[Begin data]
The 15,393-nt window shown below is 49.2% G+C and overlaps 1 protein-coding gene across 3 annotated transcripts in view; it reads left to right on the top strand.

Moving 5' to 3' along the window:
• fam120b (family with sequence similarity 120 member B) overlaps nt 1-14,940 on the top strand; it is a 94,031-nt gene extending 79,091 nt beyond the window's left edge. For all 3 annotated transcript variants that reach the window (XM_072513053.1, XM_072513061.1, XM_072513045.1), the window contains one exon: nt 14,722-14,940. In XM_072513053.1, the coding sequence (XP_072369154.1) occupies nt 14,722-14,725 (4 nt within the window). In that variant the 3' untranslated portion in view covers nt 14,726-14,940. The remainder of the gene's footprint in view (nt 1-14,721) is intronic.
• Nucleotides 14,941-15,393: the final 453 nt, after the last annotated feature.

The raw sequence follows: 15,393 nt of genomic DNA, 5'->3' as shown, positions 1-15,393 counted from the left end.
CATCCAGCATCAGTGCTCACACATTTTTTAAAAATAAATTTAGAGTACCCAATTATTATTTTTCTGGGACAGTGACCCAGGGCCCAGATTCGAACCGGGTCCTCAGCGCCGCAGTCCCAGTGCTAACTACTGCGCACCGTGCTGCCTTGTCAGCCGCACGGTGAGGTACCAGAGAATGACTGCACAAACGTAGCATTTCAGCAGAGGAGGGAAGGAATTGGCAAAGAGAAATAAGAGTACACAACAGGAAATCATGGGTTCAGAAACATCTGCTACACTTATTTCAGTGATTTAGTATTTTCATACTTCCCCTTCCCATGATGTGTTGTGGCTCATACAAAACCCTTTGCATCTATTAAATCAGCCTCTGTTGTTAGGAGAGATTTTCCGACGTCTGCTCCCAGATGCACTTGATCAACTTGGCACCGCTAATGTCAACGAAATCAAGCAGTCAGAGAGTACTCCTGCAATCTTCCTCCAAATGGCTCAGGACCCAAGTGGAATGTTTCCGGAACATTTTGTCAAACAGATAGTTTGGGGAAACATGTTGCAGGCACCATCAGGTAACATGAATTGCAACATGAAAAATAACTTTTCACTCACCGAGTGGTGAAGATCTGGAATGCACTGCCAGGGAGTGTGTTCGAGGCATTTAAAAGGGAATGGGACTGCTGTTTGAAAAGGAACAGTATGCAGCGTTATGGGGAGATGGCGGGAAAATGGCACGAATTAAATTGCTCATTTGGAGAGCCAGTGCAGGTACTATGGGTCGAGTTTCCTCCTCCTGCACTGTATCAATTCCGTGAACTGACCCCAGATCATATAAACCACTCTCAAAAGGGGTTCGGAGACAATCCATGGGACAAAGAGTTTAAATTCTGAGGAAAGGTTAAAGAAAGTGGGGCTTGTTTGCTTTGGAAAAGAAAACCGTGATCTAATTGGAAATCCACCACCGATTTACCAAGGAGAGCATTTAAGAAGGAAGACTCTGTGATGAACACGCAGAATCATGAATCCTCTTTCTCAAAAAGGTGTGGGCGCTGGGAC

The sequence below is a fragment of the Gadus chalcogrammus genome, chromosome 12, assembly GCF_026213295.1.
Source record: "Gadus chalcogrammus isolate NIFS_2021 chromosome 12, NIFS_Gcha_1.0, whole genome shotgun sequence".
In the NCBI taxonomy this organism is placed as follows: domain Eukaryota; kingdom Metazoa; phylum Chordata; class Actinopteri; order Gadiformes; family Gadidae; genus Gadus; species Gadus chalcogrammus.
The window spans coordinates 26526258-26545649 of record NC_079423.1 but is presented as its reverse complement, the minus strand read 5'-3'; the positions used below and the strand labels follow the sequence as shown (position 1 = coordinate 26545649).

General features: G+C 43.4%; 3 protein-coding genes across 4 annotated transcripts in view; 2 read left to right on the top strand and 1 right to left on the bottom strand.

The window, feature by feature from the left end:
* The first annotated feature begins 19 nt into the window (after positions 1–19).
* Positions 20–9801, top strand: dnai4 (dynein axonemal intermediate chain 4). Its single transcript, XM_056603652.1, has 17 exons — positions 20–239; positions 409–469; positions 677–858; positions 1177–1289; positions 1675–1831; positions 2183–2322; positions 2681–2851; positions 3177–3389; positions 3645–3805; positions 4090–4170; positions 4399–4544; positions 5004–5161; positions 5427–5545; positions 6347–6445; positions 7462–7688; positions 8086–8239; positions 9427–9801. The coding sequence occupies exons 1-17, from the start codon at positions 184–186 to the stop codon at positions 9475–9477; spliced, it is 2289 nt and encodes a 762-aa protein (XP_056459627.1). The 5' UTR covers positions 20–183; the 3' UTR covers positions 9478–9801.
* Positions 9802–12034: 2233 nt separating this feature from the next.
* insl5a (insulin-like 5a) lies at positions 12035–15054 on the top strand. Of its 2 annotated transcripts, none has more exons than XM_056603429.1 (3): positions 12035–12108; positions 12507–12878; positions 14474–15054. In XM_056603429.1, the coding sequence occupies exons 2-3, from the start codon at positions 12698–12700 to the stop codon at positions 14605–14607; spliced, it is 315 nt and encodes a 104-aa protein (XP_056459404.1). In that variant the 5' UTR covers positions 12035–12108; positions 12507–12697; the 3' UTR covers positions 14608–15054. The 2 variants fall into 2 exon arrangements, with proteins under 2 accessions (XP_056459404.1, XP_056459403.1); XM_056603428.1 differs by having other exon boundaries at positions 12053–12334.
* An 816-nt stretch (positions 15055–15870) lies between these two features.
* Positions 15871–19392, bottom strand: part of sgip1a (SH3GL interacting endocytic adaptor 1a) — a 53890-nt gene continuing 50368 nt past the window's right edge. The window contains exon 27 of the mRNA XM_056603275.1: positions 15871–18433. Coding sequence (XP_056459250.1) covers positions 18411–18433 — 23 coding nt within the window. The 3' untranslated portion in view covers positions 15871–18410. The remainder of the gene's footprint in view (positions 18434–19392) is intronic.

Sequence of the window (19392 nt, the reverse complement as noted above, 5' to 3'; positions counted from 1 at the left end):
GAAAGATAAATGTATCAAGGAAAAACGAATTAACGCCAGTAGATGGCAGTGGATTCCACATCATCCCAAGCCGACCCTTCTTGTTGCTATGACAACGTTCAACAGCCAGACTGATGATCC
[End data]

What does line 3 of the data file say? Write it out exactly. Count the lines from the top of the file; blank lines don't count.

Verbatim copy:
• fam120b (family with sequence similarity 120 member B) overlaps nt 1-14,940 on the top strand; it is a 94,031-nt gene extending 79,091 nt beyond the window's left edge. For all 3 annotated transcript variants that reach the window (XM_072513053.1, XM_072513061.1, XM_072513045.1), the window contains one exon: nt 14,722-14,940. In XM_072513053.1, the coding sequence (XP_072369154.1) occupies nt 14,722-14,725 (4 nt within the window). In that variant the 3' untranslated portion in view covers nt 14,726-14,940. The remainder of the gene's footprint in view (nt 1-14,721) is intronic.